All in the family

As I was flipping through the channels the other night I stopped on the ME TV channel. Memorable Entertainment TV. I got to thinking what was so great about the programming of the times. Yes, the programs were wholesome, funny and simple. They were not very sophisticated and typically had an elementary lesson to teach us about life, love and happiness.

RCA TVThe hallmark of the times was the 19 inch, vintage veneer cabinet, 100 pound, state-of-the-art 21 inch, tube RCA black and white television technology. It was always placed carefully in the largest room of the house with line-of-sight from the overstuffed brown tweed upholstered seating. In the other corner of the room were the TV trays perfect for in-room dining. The folding upright trays were sized to fit all Swanson TV dinners. The silver foil compartments filled with corn, mashed potatoes, salisbury steak and gravy was a feast for a king.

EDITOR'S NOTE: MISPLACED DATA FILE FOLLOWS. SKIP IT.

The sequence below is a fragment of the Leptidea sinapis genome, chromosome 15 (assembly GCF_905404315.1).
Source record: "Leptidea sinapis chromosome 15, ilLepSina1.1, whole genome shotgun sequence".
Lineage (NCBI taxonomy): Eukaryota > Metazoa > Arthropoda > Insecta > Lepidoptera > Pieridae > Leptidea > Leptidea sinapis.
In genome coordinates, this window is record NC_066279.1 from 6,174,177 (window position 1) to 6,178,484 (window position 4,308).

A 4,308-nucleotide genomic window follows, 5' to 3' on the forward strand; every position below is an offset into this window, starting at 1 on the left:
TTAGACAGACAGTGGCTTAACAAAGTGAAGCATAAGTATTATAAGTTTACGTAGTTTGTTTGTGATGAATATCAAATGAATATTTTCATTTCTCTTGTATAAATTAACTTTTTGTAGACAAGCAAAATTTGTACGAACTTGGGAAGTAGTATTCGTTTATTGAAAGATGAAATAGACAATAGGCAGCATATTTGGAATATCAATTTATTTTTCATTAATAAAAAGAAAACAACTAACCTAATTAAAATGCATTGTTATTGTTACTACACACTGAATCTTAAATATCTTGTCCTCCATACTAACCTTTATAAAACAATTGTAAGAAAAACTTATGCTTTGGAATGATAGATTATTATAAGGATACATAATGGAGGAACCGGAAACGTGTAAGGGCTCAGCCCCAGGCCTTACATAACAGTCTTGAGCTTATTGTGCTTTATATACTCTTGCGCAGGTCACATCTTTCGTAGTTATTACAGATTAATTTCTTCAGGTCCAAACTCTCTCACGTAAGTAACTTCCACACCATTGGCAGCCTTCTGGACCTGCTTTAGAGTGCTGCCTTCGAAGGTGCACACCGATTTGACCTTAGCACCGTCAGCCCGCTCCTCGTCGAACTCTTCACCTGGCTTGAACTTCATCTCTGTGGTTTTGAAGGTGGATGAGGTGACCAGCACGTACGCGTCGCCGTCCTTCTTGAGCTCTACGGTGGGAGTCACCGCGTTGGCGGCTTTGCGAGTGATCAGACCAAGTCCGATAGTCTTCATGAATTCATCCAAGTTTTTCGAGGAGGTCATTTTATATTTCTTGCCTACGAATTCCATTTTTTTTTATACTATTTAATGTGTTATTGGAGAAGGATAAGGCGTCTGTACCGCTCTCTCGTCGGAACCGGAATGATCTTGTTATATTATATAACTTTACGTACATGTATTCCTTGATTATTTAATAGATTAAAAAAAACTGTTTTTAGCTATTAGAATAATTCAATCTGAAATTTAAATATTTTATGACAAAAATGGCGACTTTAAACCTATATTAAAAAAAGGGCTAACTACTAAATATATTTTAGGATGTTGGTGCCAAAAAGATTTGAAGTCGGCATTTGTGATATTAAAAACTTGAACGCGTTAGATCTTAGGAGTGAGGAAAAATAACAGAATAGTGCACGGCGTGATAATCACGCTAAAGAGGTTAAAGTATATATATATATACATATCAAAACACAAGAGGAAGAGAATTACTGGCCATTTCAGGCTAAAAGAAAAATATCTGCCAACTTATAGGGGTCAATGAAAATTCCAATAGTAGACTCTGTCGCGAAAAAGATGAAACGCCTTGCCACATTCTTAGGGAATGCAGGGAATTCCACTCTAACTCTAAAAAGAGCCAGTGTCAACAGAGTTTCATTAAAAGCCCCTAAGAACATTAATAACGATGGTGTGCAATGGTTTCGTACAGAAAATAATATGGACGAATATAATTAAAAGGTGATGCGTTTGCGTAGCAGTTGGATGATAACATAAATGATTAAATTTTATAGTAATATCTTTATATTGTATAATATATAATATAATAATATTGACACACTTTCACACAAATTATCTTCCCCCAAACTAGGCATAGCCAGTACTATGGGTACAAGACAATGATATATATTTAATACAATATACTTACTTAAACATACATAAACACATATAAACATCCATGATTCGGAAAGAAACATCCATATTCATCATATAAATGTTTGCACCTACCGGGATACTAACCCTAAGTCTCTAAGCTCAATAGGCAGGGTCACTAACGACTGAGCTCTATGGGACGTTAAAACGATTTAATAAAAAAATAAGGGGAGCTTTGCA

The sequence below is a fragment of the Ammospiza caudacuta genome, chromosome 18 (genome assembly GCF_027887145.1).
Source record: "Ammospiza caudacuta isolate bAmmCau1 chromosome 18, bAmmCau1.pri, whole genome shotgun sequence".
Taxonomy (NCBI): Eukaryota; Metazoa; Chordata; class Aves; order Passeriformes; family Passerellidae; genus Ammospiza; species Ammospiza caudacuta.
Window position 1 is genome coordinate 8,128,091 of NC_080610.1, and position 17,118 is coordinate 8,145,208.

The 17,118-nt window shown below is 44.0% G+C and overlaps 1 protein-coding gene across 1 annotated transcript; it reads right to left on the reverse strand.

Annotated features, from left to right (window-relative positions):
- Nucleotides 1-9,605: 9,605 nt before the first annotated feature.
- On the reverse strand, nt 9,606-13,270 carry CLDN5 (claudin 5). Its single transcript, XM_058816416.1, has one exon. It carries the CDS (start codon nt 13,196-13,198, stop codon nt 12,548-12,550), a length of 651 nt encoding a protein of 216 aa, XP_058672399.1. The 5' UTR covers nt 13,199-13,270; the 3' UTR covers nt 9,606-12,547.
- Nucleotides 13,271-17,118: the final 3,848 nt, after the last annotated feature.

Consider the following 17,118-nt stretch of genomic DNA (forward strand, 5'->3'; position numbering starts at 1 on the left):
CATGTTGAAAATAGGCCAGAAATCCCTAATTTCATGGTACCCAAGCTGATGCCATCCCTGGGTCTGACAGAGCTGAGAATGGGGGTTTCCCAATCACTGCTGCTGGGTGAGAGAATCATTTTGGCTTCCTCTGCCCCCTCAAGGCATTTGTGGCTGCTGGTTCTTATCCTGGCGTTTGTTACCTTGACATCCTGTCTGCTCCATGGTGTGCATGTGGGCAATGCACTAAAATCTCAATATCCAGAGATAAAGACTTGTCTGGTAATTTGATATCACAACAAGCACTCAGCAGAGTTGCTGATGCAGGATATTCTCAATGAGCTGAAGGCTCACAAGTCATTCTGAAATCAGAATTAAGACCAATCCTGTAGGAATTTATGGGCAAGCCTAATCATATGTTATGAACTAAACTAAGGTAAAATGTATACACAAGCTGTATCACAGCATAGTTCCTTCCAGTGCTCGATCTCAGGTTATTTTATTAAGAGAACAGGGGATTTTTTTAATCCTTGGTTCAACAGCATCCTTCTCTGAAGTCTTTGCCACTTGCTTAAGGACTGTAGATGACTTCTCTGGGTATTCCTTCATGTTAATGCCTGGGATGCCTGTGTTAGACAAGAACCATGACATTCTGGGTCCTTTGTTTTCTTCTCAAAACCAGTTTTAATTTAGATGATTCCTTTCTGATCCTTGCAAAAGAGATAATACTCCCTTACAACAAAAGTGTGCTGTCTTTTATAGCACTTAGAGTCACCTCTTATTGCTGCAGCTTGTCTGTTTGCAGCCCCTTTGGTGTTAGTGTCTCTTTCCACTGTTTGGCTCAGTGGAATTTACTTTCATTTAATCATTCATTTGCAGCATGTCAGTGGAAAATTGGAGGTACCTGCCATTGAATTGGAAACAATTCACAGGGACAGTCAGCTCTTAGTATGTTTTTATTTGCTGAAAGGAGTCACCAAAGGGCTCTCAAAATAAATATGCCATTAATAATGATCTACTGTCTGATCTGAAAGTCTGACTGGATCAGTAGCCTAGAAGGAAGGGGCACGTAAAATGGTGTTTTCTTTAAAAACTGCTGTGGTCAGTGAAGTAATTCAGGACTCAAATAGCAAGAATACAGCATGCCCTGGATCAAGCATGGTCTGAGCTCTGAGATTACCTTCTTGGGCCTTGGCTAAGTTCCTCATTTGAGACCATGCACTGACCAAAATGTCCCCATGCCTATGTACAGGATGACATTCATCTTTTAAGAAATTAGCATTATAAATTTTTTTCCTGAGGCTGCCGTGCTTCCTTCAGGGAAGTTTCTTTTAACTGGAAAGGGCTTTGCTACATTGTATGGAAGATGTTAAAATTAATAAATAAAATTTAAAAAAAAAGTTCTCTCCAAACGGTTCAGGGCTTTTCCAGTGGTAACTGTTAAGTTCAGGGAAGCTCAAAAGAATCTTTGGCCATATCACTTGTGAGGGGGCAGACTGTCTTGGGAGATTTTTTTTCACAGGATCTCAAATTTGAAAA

I Love Lucy, The Andy Griffith Show, Happy Day’s, One Day at a Time, The Honeymooners, The Carol Barnett Show, Maude, Jeffersons and All in the Family filled our living room with laughter.

What was the allure about this situation that was so organic? Was it the simplicity of the comedies? It could not have been the plot of the stories. Certainly, the 19 inch tube black and white TV could not compete with our plasma 52 inch flat screens of today.

Then solution popped into my head. It was not the food, the tube TV or the programming. It was the 12X12 wall-to-wall carpeted living room, filled with people you love the most.

The time together, laughing, cheering, crying, sitting on the floor so you could turn the channel selection knob is  the best memory. There was not a TV in every room of the house. You could not be alone watching Netflix on your laptop, IPAD or texting your friends on the net.

Basically you had to be cheek-to-cheek, intimately in one room with your family. You planned how you would share the evening together, what the program would be and who got the closest spot with the best view of the console.

It really was all in the family.

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